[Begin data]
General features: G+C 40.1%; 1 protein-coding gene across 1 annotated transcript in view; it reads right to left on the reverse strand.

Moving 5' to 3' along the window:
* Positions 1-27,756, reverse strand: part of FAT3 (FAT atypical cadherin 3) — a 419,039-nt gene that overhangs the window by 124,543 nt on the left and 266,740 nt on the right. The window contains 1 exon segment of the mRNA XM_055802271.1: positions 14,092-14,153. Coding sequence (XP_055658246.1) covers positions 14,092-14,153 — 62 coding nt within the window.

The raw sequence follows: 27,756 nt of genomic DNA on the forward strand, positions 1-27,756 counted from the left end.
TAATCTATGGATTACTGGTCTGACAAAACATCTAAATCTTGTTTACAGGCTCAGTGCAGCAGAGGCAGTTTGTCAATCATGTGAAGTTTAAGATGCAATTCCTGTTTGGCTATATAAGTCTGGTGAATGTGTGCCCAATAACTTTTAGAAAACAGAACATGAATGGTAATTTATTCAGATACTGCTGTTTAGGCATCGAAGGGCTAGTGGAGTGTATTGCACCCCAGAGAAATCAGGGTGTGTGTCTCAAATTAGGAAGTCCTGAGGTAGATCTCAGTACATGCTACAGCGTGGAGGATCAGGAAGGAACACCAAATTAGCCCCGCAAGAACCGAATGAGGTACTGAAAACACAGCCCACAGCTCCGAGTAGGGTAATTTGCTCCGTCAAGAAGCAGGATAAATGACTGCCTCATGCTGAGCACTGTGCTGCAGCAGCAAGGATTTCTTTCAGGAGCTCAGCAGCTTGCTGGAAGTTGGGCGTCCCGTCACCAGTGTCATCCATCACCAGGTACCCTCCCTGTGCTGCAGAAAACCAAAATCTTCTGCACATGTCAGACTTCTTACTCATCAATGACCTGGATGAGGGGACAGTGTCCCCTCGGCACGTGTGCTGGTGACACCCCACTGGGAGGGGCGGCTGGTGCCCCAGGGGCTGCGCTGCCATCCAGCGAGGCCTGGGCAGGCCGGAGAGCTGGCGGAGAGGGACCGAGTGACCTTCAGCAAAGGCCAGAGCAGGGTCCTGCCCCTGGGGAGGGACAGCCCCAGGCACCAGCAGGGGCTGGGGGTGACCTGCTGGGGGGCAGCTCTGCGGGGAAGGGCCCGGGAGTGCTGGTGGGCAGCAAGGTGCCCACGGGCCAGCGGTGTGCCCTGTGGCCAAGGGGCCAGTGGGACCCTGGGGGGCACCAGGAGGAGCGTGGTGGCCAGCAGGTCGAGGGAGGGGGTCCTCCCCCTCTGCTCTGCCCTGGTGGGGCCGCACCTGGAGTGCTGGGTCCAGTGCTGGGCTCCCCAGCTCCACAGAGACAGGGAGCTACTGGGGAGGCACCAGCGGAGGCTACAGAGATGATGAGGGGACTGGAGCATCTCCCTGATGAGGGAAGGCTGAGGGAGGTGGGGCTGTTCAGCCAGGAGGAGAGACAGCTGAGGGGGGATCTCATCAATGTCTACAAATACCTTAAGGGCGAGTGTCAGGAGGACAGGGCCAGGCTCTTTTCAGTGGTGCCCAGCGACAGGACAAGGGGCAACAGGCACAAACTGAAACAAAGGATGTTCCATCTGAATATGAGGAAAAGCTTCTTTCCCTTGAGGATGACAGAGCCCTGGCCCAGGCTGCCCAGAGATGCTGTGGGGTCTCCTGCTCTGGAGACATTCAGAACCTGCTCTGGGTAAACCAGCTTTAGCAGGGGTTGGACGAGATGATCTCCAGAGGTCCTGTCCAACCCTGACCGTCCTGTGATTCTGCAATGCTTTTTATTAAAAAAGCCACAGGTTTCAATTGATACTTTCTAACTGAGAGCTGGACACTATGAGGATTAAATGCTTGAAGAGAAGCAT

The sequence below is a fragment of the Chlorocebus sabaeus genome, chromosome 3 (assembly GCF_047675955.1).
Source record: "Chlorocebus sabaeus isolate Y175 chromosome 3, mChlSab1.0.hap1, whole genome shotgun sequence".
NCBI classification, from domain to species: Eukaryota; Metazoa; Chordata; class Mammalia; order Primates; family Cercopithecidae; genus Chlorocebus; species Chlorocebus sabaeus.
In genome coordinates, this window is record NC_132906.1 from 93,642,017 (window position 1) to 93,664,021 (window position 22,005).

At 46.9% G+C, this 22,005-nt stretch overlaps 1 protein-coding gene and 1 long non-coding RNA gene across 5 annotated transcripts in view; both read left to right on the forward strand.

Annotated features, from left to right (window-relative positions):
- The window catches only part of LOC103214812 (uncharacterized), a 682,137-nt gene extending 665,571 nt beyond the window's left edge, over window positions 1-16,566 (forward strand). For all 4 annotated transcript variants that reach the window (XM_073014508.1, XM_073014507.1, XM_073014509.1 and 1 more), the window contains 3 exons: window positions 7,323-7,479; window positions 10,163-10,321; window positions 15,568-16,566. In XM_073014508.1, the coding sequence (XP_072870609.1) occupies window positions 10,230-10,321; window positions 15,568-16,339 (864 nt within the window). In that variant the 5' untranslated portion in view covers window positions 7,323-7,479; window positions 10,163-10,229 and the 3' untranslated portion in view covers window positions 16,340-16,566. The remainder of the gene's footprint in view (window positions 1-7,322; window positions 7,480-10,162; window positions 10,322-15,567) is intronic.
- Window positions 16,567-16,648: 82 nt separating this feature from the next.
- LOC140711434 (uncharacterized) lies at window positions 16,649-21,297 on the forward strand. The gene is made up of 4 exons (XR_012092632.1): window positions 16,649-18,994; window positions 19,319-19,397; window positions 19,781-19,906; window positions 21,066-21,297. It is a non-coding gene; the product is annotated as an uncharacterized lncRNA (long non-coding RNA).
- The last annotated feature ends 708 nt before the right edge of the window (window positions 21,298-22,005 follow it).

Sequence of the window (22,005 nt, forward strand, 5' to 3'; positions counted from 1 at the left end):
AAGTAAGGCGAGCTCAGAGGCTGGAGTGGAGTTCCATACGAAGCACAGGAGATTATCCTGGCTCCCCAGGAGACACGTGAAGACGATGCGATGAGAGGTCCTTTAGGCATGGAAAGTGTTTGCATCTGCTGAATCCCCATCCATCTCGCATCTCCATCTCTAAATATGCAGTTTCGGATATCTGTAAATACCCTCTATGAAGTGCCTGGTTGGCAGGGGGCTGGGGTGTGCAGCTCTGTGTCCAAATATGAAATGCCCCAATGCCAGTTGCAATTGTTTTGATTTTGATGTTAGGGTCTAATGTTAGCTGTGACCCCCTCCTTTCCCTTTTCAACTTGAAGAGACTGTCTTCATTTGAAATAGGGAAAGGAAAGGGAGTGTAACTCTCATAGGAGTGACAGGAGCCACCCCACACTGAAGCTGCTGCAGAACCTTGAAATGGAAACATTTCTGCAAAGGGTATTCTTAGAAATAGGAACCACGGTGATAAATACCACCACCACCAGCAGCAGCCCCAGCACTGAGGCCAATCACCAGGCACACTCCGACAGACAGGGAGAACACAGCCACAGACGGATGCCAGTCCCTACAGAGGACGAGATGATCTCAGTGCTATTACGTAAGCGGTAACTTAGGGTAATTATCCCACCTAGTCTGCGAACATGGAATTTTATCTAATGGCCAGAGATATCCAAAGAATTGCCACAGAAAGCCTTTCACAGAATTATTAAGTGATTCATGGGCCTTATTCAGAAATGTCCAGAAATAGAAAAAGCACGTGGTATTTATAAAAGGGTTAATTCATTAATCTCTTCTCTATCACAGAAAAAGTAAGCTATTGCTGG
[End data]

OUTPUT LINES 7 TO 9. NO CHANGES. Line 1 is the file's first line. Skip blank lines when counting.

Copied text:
Source record: "Chlorocebus sabaeus isolate Y175 chromosome 3, mChlSab1.0.hap1, whole genome shotgun sequence".
NCBI classification, from domain to species: Eukaryota; Metazoa; Chordata; class Mammalia; order Primates; family Cercopithecidae; genus Chlorocebus; species Chlorocebus sabaeus.
In genome coordinates, this window is record NC_132906.1 from 93,642,017 (window position 1) to 93,664,021 (window position 22,005).